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Customer reviews

4.8 out of 5 stars

VINE VOICEon 18 December 2011
I must admit that I have never read anything by Elizabeth Gaskell before and if I hadn't heard 'Lois the Witch' dramatised on the radio I probably still wouldn't have. However, it had such a profound effect on me that I bought the book which is actually 4 different Novellas each with the same or similar theme. In the first, 'Poor Clare' an old woman thinking she has lost her daughter, inadvertently curses her and her line. The old lady isn't a Witch but somehow her curse works so to make amends she joins the Sisterhood or Convent of the Poor Clares. This was a brilliant and very moving story indeed. The second, The 'Doom of the Griffiths' is about an another family who live under a curse, the third is 'Lois the Witch' in which a poor orphaned English girl is sent to Salem to live with her Puritanical Aunt and Uncle and their family. Again, this was superbly written and you really feel for the characters that Gaskell has created. The final story is perhaps my favourite, 'The Crooked Branch'. An older (at that time), couple marry and eventually go on to have a son called Benjamin who they dote upon and who can do no wrong in their eyes. They also take in a young female relative in the hope that one day Benjamin and she will marry and take over their Farm. Things however, do not run to plan and Benjamin turns out to be a very bad lot indeed. This story affected me very deeply for some reason and perhaps this is why I found it the best of the four.

There is a theme in all four of these Novellas............greed, gluttony and mans inhumanity to his fellow man.

Superb writing and I shall certainly be reading more of this authors work in the future.
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on 28 March 2008
I studied Elizabeth Gaskell's North And South for my English Literature A Level, without much enthusiasm. Nearly 20 years later, I've taken a look at Mrs Gaskell's other work. She also wrote a number of short stories in the gothic genre, seemingly a world away from her more familiar social realism.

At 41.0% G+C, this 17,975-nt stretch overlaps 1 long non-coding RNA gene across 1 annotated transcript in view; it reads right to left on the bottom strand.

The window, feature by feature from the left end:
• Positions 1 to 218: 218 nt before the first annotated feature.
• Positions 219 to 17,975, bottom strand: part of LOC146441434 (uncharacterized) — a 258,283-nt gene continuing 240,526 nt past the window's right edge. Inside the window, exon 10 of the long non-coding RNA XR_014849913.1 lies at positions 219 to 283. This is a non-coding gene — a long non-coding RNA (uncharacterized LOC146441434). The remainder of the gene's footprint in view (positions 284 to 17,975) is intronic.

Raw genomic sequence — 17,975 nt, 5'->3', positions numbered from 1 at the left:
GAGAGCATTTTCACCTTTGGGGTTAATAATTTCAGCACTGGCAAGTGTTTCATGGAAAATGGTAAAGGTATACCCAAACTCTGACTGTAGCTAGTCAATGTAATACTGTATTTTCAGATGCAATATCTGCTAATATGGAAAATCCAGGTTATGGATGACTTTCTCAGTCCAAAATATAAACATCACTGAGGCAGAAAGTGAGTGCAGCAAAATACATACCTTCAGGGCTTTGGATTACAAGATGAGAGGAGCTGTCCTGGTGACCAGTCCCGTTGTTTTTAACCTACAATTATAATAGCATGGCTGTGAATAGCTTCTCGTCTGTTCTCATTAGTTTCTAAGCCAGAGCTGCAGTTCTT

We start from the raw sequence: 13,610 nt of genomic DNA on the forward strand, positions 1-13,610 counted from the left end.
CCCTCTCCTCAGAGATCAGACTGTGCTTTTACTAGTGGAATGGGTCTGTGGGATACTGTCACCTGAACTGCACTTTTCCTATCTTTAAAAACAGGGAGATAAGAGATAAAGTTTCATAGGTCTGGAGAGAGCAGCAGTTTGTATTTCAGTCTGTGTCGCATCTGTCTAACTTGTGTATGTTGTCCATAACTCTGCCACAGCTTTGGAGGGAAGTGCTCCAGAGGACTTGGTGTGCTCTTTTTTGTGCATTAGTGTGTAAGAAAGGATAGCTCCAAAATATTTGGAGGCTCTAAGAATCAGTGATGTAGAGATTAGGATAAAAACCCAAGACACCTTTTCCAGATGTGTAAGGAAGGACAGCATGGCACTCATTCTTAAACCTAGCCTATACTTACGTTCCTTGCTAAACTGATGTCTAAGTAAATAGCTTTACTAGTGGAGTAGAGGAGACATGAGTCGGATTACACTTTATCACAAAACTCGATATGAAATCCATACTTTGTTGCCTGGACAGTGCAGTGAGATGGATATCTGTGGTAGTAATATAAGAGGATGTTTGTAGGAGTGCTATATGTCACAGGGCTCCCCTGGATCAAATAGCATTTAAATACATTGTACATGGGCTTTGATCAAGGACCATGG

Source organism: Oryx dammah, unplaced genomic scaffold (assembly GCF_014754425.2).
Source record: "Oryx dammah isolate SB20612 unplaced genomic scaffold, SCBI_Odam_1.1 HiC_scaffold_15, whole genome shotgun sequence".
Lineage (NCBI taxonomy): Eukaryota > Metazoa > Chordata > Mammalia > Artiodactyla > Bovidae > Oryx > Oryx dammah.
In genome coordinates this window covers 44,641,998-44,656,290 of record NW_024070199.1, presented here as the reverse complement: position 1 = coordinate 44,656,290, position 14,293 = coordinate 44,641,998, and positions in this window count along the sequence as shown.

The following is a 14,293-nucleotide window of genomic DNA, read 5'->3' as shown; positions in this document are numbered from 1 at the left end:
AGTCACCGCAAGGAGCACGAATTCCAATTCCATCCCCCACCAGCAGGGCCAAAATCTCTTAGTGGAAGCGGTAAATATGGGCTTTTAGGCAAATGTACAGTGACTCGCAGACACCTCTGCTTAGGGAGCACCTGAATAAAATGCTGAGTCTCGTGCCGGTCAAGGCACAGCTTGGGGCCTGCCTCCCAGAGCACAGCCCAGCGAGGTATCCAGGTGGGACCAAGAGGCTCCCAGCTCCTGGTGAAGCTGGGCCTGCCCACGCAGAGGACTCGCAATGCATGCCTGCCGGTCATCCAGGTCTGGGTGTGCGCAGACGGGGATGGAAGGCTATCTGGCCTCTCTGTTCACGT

Lois The Witch is a novella based on the Salem Witch Trials of the late 17th century. Its heroine is an English girl, orphaned and sent to live with relatives in America. Gaskell depicts the climate of the new country powerfully. From the outset there is a sense of barely-suppressed fear and suspicion.

Puritanism had its grip on the pioneers, and tales of Indians in the woods are fed to the unsuspecting Lois. Nattee, the Indian maid, tells other stories - of memory and magic, her only link to a land and culture that has slipped from her hands.

It is perhaps inevitable that Lois, stranger in a strange town, will be accused when rumours of witchcraft start to fly. The strength of this novella lies in its characters - Gaskell could easily have written them off as grotesques, given her themes of religious mania, ignorance and bigotry. But she resists the temptation, and shows through each individual how the hysteria spread and turned the people of Salem against each other.

As is not uncommon in Victorian fiction, Mrs Gaskell interjects the narrative with her own opinions, and the benefit of hindsight. The story is less effective when she inserts statistics and speeches from the real Salem trials. It reads too much like journalism and seems out of place when she has already evoked the phenomenon so well through her own imagination.

All in all, Lois The Witch is well worth reading for anyone who has an interest in the Salem case. It has been published as a novella, and is also included in a collection of Mrs Gaskell's gothic works.
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Most people have seen or read The Crucible, but long before that Elizabeth Gaskell had written this amazing novella. Lois is a young girl living with relatives in Salem at the time of the infamous witch trials, and inevitably becomes caught up in them and accused of witch craft. With this book you get a true feeling of what it must have been like in those times, and how people felt and reacted to what was going on around them. This is truly a book that you can't put down until you have finished it, and the story stays in your mind for a long time after. Probably Gaskell's best story.
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on 19 June 2014
This was my first collection of stories from Gaskell and I was shaken to the core.

These stories have my favourite elements in a short collection where they are not too short or too long. Just right as Goldielocks would say.

They have am mixture of what seems to be accurate description of spells etc, I haven't researched, and this adds very much to the tales.

I would highly recommend it for anyone who enjoys a good occult story such as the Magician by Somerset.
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